Branch out with Toprex timing
Assessing new Toprex canopy management trials at the Syngenta Innovation Centre in Hampshire this week (17 February), Mr Southgate said: “Crops have, for the most part, come through the winter well. Whilst the recent cold weather has held them in check, there are clear signs that many are beginning stem extension. As soon as we see consistent growth, it will be time to treat.”
Based on reports of crop condition from agronomists around the UK Mr Southgate believed that around 80% of the crops to be treated with a PGR would benefit most from the earliest Toprex timing at early stem extension (GS31), with the rest achieving optimum results towards the later early green bud (GS51) timing.
“Earlier applications have been shown to give the maximum effect in height reduction and increased branching. That will increase the light penetration into the canopy and improve the efficiency of the leaves to help the plants generate higher yields.”
He advised the earlier timing at stem extension would be most appropriate for varieties and fields that are more susceptible to lodging, where height reduction and canopy manipulation to enhance side branching would be most beneficial. Crops sown at wider row widths, but with narrow spacing between plants in the row, could also benefit by stimulating greater side branching.
“Furthermore, effectively suppressing the main raceme will help to synchronise its flowering with the side branches. The result is a shorter but more intense flowering period; which is highly beneficial to the plant since the flowers reflect sunlight and reduce its photosynthetic activity – the shorter the flowering the more light and energy the crop can utilise.”
Mr Southgate suggested the synchronised flowering could potentially reduce the crop’s exposure to damaging Pollen Beetle attacks on green buds, and may help target Sclerotinia sprays at the optimum timing.
Fields with low plant counts, possibly as a result of Flea Beetle damage in the autumn or flooding over the winter, would be more likely to benefit from the later Toprex timing - at early green bud GS51. “Here the objective is less about height reduction, but to even up the crop and synchronise flowering to achieve the maximum potential of all the side shoots.
“It could prove an especially effective technique this season, where parts of fields have been affected, and treatment could help to manage the crop more effectively through to harvest.”
Whilst growers should aim for the optimum timing for their individual fields, this season’s forward crops could potentially see plants move from stem extension to green bud in a week or 10 days. Trials and farmers’ own split field work last year had showed the benefits of Toprex treatment throughout the application window, he reported.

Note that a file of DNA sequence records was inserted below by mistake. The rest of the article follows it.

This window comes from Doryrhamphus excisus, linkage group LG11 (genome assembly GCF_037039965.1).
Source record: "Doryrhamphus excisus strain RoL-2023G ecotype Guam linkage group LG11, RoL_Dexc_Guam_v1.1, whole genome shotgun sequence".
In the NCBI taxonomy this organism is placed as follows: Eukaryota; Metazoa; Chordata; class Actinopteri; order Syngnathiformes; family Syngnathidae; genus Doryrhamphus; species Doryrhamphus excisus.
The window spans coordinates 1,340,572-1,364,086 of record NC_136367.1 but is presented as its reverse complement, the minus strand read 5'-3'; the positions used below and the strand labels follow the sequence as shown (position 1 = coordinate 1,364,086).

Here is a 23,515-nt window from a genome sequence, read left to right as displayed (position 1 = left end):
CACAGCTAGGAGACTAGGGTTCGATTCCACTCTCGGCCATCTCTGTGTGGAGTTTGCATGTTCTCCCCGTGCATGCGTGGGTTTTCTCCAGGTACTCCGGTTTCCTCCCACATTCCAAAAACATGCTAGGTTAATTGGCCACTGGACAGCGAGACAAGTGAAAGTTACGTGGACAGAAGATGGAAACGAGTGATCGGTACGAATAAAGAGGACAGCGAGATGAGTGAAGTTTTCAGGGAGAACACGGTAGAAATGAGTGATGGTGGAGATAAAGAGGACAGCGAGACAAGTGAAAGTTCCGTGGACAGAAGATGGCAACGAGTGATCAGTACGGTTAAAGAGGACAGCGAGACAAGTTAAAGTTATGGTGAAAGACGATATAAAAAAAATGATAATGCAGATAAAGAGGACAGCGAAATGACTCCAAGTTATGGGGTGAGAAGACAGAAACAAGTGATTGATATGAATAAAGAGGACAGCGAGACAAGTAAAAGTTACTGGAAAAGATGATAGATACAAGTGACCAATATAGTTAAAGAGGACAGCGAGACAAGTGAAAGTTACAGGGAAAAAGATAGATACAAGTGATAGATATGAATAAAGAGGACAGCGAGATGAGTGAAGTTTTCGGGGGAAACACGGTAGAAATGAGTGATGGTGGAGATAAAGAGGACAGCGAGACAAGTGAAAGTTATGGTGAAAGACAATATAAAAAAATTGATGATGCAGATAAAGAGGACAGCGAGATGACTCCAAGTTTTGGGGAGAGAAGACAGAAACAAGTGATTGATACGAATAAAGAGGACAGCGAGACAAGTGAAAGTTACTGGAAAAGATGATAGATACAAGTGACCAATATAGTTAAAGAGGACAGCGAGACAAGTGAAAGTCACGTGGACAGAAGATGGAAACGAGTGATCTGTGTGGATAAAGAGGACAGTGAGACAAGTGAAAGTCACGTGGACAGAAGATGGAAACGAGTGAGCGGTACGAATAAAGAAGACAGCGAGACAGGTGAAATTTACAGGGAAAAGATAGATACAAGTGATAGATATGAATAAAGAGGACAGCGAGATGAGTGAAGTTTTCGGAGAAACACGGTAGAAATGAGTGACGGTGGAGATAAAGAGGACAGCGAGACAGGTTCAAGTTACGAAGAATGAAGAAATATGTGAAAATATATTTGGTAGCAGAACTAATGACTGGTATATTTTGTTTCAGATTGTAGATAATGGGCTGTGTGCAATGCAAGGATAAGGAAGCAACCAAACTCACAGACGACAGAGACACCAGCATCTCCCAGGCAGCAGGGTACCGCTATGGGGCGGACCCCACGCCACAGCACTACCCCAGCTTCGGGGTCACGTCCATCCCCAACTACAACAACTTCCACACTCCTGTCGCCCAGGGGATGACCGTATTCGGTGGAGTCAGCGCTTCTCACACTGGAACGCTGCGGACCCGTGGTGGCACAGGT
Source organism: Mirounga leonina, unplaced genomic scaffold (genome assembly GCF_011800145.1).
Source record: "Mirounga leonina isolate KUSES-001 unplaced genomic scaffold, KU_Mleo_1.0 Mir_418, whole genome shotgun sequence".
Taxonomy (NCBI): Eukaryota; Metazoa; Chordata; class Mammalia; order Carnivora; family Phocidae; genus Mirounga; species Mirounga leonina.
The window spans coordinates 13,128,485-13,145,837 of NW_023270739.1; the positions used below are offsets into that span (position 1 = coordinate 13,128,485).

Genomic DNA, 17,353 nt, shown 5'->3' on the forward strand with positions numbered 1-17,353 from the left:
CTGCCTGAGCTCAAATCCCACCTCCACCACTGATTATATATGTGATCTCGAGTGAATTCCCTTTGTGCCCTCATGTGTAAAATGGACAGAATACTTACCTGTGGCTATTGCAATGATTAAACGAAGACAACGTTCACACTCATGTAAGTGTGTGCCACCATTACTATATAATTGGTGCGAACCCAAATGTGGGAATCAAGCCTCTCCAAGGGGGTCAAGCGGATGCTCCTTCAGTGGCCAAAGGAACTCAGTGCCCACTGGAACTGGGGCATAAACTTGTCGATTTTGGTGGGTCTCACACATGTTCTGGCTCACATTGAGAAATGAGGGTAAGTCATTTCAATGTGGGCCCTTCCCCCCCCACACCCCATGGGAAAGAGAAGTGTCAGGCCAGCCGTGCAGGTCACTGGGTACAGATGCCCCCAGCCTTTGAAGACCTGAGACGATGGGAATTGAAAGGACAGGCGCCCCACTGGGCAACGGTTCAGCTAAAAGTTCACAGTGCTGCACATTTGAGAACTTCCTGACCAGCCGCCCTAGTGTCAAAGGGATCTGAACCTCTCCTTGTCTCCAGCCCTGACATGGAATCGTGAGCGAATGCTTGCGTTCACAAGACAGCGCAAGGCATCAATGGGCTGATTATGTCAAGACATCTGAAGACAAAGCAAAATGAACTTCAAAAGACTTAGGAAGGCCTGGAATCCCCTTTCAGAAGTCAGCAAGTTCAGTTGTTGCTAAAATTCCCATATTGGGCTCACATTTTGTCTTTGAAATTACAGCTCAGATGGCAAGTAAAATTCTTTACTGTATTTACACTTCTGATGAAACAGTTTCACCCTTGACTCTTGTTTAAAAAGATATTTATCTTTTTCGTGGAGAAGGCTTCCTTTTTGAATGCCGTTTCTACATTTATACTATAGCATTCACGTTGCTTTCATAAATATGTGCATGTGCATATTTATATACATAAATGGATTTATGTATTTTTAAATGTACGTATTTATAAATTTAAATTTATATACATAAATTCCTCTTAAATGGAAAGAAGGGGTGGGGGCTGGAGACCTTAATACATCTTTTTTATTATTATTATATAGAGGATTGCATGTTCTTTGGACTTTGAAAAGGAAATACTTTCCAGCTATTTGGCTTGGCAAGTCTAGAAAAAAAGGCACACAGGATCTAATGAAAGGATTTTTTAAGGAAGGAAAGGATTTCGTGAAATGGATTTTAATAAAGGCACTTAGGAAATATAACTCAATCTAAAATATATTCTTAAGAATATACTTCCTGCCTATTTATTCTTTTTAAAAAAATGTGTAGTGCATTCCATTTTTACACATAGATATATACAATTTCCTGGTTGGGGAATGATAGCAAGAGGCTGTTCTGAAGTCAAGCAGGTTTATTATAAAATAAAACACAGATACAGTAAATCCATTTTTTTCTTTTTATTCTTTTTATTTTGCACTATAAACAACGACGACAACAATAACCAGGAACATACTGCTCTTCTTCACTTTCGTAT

Another trial, by Hugh Forsyth in Warwickshire, produced a 0.75 t/ha yield increase from an early green bud Toprex application, which stayed standing when the untreated tramlines all went over. A yield increase of 0.81 t/ha on a crop of Boheme at the Syngenta Innovation Centre at Berwick in the Scottish Borders, produced a margin over input costs of £178/ha from the Toprex application, compared to untreated.
Agronomist, Paul Gruber, Technical Manager of the Procam groups’ Chemega, reported farmers welcomed the opportunity to even up crops. He pointed out that every oilseed rape field must be assessed on its suitability for PGR treatment, but there are clear indications that many could benefit this season.
“We saw from the results of last year’s trials and growers’ experiences that Toprex could be highly effective in evening crops up and getting a far more consistent crop through to harvest,” he advised.
“This season we are certainly seeing more crops that are forward and, after the biomass growth through extended autumn, just waiting for soil temperatures to rise and day-length to increase to really take off.
“The stem-extension timing for Toprex application, to manage the crop height and create the optimum crop architecture, will be crucial. Growers who have reduced seed rates and have lower plant densities – with some at 30 plants per m2 or less – have the opportunity to get the most from the crop’s potential,” said Mr Gruber.
“However, where we are seeing crops that are backward, or have suffered adversely in the wet weather, we may look to delay treatments through to as far as green bud. The later treated crops last year saw the benefit of evening-up growth and consolidating the flowering period and making them easier to manage through to harvest.”
Disease control action
James Southgate highlighted that Toprex will provide top-up Light Leaf Spot control and tackle Phoma where treatment coincides with the PGR application. “However, if Light Leaf Spot is rife in the crop, but it hasn't reached the PGR timing then the advice is to control that with a fungicide now, and then follow up with the PGR treatment at the appropriate timing,” he said.
Growers may need to adjust fertiliser programmes this spring, after the record rainfall over the winter. “Crops going through rapid growth stages require adequate nutrition to avoid stress. Even where Toprex effectively shortens the crop height, plants still need the nutrients to supply the additional branching and green leaf area,” said Mr Southgate.
“Initial indication of soil tests is that, despite the rainfall, warm temperatures may have encouraged additional soil N mineralisation, which could benefit the crop. But growers should be looking to test fields to calculate requirements. As always with OSR, ensuring the crop has sufficient Sulphur is crucial.”